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This way madness lies

Dana Milbank on

Now the federal government is hurtling toward a shutdown, entirely because of the president's whim. Democrats and Republicans presented him last week with exactly the bipartisan deal he said he would sign -- protecting the immigrant "Dreamers" while also providing funding for his border security "wall" -- but Trump unexpectedly exploded with his racist attack and vulgar word.

"This has turned into an s-show," said Graham, who co-wrote the bipartisan compromise Trump rejected, at the Nielsen hearing.

Nielsen surely would have preferred to be in the fjords of Norway, or just about anywhere, to where she was Tuesday: facing questions from both Durbin and Graham, whose integrity she had challenged with her dubious account.

"I hope you remember me," Durbin began acidly.

He asked how Trump had characterized African countries.

"In -- I don't -- I don't specifically remember a category -- categorization of countries in Africa," she said, explaining that "there were a lot of cross conversations."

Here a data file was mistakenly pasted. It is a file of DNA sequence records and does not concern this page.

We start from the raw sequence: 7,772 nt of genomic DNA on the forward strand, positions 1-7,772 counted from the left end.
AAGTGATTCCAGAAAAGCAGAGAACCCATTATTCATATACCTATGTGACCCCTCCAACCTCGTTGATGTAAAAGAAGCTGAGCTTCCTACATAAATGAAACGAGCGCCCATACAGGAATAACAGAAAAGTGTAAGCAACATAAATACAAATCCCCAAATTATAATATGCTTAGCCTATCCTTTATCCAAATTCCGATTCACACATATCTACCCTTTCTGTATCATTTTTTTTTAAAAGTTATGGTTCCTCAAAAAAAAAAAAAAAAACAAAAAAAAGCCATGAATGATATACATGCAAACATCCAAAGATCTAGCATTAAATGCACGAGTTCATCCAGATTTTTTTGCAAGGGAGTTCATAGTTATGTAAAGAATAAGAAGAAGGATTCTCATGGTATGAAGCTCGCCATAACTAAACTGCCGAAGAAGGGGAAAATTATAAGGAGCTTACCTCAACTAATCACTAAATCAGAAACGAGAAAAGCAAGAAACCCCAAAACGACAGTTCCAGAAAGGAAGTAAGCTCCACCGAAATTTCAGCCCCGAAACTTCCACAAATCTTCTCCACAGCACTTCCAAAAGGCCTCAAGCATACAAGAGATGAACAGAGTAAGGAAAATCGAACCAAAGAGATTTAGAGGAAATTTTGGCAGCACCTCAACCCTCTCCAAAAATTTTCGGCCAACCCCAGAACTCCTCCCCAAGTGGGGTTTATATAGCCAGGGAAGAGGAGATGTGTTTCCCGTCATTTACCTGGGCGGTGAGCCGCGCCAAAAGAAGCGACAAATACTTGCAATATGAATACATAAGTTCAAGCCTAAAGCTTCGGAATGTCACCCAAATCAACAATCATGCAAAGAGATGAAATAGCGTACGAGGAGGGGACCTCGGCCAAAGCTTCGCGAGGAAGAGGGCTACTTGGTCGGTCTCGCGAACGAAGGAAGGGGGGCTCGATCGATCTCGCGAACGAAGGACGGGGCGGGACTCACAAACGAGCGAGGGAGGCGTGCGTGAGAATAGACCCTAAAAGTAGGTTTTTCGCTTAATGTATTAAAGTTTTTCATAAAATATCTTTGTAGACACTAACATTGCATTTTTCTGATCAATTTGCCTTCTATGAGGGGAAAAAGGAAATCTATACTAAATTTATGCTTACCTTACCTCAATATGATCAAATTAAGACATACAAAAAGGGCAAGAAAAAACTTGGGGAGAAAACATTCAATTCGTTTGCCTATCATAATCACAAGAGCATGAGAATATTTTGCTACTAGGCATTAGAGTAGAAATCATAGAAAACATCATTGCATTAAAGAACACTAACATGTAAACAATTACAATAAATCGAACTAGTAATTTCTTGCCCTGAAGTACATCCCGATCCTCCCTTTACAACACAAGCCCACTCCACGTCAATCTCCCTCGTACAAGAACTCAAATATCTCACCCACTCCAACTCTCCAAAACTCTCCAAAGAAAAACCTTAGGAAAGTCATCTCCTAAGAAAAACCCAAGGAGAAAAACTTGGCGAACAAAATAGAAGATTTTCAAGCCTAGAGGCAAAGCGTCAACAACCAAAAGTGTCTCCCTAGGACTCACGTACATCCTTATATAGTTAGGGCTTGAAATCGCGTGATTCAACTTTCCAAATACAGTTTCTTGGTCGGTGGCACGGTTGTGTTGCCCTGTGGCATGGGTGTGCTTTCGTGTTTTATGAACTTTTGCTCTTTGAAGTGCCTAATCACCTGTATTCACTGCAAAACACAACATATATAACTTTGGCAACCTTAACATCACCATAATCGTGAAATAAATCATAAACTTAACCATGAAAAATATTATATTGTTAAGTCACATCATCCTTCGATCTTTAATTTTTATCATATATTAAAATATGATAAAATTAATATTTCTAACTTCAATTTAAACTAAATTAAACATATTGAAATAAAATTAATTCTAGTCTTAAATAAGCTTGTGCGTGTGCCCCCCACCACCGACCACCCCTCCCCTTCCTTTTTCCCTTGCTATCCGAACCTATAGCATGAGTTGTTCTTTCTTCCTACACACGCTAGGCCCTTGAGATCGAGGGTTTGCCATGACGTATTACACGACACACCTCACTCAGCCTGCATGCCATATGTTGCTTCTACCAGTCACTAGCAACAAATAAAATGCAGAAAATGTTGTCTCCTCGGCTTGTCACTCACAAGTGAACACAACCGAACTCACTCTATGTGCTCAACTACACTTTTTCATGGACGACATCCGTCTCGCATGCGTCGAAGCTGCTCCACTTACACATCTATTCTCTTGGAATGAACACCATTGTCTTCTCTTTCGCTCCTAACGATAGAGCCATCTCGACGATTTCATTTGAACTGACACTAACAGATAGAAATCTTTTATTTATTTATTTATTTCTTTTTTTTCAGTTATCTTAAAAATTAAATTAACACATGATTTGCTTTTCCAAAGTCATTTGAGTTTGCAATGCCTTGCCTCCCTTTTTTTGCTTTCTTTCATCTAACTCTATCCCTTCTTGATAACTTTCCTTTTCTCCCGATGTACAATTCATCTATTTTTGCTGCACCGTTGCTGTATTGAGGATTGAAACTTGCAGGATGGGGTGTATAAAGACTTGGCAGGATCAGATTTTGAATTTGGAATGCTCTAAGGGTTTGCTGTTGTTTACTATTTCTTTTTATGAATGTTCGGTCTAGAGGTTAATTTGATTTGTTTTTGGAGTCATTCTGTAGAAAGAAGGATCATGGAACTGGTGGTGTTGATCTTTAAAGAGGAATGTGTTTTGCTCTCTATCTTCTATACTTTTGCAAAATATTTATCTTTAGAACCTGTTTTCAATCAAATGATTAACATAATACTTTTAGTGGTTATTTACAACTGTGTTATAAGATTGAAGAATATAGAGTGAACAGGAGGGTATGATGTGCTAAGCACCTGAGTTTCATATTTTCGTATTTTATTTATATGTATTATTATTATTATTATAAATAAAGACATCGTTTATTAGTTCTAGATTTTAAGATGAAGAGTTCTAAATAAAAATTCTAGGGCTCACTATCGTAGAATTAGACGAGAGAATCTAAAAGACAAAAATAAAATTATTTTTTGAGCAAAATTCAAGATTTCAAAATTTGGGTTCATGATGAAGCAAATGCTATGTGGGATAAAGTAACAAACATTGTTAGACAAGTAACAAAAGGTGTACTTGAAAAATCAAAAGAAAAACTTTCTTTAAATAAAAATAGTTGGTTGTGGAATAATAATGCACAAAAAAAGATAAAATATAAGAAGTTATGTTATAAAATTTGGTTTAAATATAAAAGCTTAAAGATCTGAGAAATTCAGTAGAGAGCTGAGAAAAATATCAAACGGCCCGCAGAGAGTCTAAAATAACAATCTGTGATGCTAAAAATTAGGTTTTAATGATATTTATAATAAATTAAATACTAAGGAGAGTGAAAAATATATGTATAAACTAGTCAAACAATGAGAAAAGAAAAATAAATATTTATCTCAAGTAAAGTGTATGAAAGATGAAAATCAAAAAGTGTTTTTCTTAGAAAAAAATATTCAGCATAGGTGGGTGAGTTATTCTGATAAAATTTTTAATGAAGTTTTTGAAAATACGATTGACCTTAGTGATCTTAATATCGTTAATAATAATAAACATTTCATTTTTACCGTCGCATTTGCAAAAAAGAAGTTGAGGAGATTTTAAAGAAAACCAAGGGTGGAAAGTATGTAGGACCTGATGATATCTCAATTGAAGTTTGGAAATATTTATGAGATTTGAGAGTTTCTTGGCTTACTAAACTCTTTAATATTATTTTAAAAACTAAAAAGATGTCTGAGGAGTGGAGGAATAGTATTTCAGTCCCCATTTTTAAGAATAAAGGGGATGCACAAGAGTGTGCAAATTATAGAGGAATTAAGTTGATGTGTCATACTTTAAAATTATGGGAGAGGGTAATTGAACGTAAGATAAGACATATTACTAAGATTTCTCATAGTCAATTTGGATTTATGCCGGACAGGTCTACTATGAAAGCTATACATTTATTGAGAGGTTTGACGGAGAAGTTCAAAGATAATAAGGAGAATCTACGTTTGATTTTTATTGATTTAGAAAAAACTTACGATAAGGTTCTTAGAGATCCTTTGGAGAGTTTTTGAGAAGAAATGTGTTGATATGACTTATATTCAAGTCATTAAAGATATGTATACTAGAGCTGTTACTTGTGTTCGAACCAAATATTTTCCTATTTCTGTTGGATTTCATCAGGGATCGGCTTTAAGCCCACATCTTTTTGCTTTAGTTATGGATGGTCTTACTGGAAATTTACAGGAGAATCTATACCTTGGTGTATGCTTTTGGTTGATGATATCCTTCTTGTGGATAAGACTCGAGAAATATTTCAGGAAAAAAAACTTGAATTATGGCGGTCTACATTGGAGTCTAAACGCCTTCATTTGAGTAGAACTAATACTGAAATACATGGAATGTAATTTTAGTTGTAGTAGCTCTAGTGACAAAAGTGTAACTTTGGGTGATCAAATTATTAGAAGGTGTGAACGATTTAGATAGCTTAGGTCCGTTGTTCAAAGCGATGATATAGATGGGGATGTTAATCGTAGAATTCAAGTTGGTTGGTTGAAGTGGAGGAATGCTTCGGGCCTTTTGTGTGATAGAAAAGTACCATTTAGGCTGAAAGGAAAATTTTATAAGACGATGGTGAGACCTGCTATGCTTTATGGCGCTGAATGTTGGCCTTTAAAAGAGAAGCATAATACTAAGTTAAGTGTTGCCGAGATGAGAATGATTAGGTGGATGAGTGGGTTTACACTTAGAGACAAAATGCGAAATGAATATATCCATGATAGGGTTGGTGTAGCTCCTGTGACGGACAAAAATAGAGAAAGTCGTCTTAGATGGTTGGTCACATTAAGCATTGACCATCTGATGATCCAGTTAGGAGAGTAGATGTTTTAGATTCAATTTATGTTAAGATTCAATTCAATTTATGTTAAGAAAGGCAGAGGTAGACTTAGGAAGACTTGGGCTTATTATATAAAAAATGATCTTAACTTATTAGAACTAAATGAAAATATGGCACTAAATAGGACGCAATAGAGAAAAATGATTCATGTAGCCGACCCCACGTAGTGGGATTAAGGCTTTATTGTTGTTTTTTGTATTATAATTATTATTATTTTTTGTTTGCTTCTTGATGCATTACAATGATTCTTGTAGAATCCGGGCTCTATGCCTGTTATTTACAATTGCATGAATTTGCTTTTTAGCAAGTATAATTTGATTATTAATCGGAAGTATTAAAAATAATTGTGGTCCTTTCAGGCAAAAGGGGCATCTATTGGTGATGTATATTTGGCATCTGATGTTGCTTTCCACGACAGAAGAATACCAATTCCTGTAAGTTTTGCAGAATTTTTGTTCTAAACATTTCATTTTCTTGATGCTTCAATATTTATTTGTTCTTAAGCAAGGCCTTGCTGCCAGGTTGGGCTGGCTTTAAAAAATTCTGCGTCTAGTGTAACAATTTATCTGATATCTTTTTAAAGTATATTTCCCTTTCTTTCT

Graham, who arrived two hours and 30 minutes into the hearing, told her that Durbin is "a decent, honest man" and that Trump was the real problem.

Graham said "something happened" to turn the president from "Tuesday Trump," when he promised an immigration bill filled with "love" (Nielsen didn't recall that word, either), to "Thursday Trump" with his "shithole" talk. "Tuesday we had a president that I was proud to golf with, call my friend, who understood immigration had to be bipartisan," Graham said. "… I don't know where that guy went. I want him back."

For reasons unknown -- perhaps even to Trump -- the president blew up everything. And Nielsen appeared to realize her slavish defense of Trump was doing her no good. Finally, she announced that "I have nothing further to say on a meeting that happened over a week ago. I'd like to move forward and discuss ways in which we can protect our country."

 

But you don't just "move forward" after the president describes African countries as "shitholes" and proposes more white immigration. Sen. Cory Booker, D-N.J., "seething with anger," pounced on Nielsen for her convenient memory loss under oath and her attempt to "dismiss" questions about the episode.

"It was Martin Luther King that said there's 'nothing in this world more dangerous than sincere ignorance and conscientious stupidity,'" Booker said. "… We know what happens when people sit by and are bystanders and say nothing."

Do Nielsen, Cotton and Perdue see that? Or are they too far gone?

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Follow Dana Milbank on Twitter, @Milbank.

(c) 2018, Washington Post Writers Group

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